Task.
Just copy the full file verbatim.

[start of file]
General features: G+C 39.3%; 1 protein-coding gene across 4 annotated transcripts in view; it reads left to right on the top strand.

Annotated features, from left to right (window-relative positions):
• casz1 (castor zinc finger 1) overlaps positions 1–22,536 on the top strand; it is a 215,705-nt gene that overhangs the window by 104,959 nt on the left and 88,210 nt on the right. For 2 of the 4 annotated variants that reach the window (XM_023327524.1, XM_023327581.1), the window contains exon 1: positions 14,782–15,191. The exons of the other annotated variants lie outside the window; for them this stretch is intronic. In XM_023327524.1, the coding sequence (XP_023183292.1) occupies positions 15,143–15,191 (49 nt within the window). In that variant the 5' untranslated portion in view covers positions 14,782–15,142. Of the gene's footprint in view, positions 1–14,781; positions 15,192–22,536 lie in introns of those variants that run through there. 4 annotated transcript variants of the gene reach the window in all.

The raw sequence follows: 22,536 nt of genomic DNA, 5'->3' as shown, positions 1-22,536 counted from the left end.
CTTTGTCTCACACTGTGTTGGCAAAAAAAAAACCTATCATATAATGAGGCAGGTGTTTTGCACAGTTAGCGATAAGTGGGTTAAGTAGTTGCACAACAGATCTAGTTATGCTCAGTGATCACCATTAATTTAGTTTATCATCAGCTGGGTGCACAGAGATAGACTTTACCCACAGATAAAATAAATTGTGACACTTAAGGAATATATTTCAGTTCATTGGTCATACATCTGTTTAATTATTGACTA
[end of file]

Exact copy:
General features: G+C 39.3%; 1 protein-coding gene across 4 annotated transcripts in view; it reads left to right on the top strand.

Annotated features, from left to right (window-relative positions):
• casz1 (castor zinc finger 1) overlaps positions 1–22,536 on the top strand; it is a 215,705-nt gene that overhangs the window by 104,959 nt on the left and 88,210 nt on the right. For 2 of the 4 annotated variants that reach the window (XM_023327524.1, XM_023327581.1), the window contains exon 1: positions 14,782–15,191. The exons of the other annotated variants lie outside the window; for them this stretch is intronic. In XM_023327524.1, the coding sequence (XP_023183292.1) occupies positions 15,143–15,191 (49 nt within the window). In that variant the 5' untranslated portion in view covers positions 14,782–15,142. Of the gene's footprint in view, positions 1–14,781; positions 15,192–22,536 lie in introns of those variants that run through there. 4 annotated transcript variants of the gene reach the window in all.

The raw sequence follows: 22,536 nt of genomic DNA, 5'->3' as shown, positions 1-22,536 counted from the left end.
CTTTGTCTCACACTGTGTTGGCAAAAAAAAAACCTATCATATAATGAGGCAGGTGTTTTGCACAGTTAGCGATAAGTGGGTTAAGTAGTTGCACAACAGATCTAGTTATGCTCAGTGATCACCATTAATTTAGTTTATCATCAGCTGGGTGCACAGAGATAGACTTTACCCACAGATAAAATAAATTGTGACACTTAAGGAATATATTTCAGTTCATTGGTCATACATCTGTTTAATTATTGACTA